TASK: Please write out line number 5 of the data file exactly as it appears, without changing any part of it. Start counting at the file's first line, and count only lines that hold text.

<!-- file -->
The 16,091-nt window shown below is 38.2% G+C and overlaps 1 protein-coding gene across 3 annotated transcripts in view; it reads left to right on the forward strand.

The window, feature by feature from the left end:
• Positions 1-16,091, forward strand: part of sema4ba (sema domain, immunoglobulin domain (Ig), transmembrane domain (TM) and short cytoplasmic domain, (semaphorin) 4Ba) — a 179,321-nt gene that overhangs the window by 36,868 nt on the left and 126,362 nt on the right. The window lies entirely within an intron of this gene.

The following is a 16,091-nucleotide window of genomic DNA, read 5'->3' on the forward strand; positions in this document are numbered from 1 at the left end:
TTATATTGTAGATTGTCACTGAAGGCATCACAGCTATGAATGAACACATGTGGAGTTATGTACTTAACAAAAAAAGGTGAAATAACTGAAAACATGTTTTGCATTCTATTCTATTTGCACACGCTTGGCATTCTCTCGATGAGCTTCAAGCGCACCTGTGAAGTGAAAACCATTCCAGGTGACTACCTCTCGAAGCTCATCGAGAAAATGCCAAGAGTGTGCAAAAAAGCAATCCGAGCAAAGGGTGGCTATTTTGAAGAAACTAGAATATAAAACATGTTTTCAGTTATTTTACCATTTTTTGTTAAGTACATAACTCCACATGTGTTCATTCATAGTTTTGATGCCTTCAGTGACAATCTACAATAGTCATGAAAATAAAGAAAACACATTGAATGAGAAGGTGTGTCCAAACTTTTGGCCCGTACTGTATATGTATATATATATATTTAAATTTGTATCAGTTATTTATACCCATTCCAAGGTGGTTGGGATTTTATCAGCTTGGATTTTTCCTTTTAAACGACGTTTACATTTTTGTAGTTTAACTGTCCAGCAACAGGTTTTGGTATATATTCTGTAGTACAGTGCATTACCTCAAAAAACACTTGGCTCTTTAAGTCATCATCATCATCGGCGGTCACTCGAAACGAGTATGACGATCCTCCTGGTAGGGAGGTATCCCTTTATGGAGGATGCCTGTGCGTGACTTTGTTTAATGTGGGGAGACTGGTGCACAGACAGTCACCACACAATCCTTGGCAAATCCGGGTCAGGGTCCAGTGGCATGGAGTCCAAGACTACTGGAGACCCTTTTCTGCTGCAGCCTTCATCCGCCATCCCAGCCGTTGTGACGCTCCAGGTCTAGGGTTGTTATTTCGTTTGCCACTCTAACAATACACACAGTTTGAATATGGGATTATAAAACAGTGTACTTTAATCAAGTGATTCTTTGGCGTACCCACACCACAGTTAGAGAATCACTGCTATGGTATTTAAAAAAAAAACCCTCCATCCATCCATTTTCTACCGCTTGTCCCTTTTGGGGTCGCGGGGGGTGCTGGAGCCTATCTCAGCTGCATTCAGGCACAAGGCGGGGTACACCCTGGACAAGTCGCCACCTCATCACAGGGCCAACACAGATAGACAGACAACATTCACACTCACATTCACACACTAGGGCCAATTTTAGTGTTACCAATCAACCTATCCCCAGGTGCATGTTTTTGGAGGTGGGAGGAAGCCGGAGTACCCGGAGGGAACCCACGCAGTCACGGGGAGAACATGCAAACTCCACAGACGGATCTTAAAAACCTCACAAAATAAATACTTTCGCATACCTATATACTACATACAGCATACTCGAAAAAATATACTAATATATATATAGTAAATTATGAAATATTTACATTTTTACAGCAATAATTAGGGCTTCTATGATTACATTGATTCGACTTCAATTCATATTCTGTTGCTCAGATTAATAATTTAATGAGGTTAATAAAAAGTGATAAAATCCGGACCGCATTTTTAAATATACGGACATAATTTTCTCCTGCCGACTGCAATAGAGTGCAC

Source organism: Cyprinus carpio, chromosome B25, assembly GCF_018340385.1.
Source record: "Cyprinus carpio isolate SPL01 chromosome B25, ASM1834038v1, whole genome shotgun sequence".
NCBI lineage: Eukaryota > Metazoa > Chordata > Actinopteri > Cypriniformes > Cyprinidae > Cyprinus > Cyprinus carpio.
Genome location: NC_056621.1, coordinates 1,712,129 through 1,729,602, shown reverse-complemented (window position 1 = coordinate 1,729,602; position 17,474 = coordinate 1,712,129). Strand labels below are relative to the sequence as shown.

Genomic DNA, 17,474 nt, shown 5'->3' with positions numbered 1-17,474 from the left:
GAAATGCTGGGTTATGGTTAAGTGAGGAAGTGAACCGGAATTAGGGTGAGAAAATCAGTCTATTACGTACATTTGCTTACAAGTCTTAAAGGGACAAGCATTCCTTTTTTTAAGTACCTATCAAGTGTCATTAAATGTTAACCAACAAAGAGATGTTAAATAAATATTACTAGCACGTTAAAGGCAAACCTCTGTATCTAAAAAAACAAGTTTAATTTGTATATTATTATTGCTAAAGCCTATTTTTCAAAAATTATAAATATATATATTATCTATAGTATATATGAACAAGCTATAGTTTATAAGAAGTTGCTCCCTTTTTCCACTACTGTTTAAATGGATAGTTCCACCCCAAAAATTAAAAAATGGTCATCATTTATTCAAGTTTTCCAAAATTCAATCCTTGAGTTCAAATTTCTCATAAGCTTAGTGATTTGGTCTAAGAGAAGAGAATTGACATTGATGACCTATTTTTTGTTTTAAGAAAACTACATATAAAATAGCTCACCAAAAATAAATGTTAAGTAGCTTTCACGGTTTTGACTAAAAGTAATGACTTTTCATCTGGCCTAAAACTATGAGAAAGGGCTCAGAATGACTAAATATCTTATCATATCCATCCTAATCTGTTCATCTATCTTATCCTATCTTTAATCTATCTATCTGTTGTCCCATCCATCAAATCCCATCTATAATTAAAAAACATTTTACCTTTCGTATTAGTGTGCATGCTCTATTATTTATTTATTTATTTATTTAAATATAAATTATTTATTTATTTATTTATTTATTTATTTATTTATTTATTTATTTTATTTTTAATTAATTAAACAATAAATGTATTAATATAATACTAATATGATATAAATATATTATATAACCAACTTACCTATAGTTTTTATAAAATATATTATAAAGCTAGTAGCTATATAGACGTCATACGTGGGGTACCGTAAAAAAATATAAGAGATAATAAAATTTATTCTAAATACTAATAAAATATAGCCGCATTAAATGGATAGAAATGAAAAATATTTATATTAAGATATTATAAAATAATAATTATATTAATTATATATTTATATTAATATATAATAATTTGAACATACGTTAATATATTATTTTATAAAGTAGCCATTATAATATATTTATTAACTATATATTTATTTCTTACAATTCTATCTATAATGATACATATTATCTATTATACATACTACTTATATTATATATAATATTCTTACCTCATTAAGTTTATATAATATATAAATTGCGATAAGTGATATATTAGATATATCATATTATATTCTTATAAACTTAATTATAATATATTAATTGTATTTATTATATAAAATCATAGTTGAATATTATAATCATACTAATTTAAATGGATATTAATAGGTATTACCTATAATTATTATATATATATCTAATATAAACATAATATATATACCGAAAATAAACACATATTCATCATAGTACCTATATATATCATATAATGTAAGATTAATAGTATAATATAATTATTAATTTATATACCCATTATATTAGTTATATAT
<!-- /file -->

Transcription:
TTATATTGTAGATTGTCACTGAAGGCATCACAGCTATGAATGAACACATGTGGAGTTATGTACTTAACAAAAAAAGGTGAAATAACTGAAAACATGTTTTGCATTCTATTCTATTTGCACACGCTTGGCATTCTCTCGATGAGCTTCAAGCGCACCTGTGAAGTGAAAACCATTCCAGGTGACTACCTCTCGAAGCTCATCGAGAAAATGCCAAGAGTGTGCAAAAAAGCAATCCGAGCAAAGGGTGGCTATTTTGAAGAAACTAGAATATAAAACATGTTTTCAGTTATTTTACCATTTTTTGTTAAGTACATAACTCCACATGTGTTCATTCATAGTTTTGATGCCTTCAGTGACAATCTACAATAGTCATGAAAATAAAGAAAACACATTGAATGAGAAGGTGTGTCCAAACTTTTGGCCCGTACTGTATATGTATATATATATATTTAAATTTGTATCAGTTATTTATACCCATTCCAAGGTGGTTGGGATTTTATCAGCTTGGATTTTTCCTTTTAAACGACGTTTACATTTTTGTAGTTTAACTGTCCAGCAACAGGTTTTGGTATATATTCTGTAGTACAGTGCATTACCTCAAAAAACACTTGGCTCTTTAAGTCATCATCATCATCGGCGGTCACTCGAAACGAGTATGACGATCCTCCTGGTAGGGAGGTATCCCTTTATGGAGGATGCCTGTGCGTGACTTTGTTTAATGTGGGGAGACTGGTGCACAGACAGTCACCACACAATCCTTGGCAAATCCGGGTCAGGGTCCAGTGGCATGGAGTCCAAGACTACTGGAGACCCTTTTCTGCTGCAGCCTTCATCCGCCATCCCAGCCGTTGTGACGCTCCAGGTCTAGGGTTGTTATTTCGTTTGCCACTCTAACAATACACACAGTTTGAATATGGGATTATAAAACAGTGTACTTTAATCAAGTGATTCTTTGGCGTACCCACACCACAGTTAGAGAATCACTGCTATGGTATTTAAAAAAAAAACCCTCCATCCATCCATTTTCTACCGCTTGTCCCTTTTGGGGTCGCGGGGGGTGCTGGAGCCTATCTCAGCTGCATTCAGGCACAAGGCGGGGTACACCCTGGACAAGTCGCCACCTCATCACAGGGCCAACACAGATAGACAGACAACATTCACACTCACATTCACACACTAGGGCCAATTTTAGTGTTACCAATCAACCTATCCCCAGGTGCATGTTTTTGGAGGTGGGAGGAAGCCGGAGTACCCGGAGGGAACCCACGCAGTCACGGGGAGAACATGCAAACTCCACAGACGGATCTTAAAAACCTCACAAAATAAATACTTTCGCATACCTATATACTACATACAGCATACTCGAAAAAATATACTAATATATATATAGTAAATTATGAAATATTTACATTTTTACAGCAATAATTAGGGCTTCTATGATTACATTGATTCGACTTCAATTCATATTCTGTTGCTCAGATTAATAATTTAATGAGGTTAATAAAAAGTGATAAAATCCGGACCGCATTTTTAAATATACGGACATAATTTTCTCCTGCCGACTGCAATAGAGTGCAC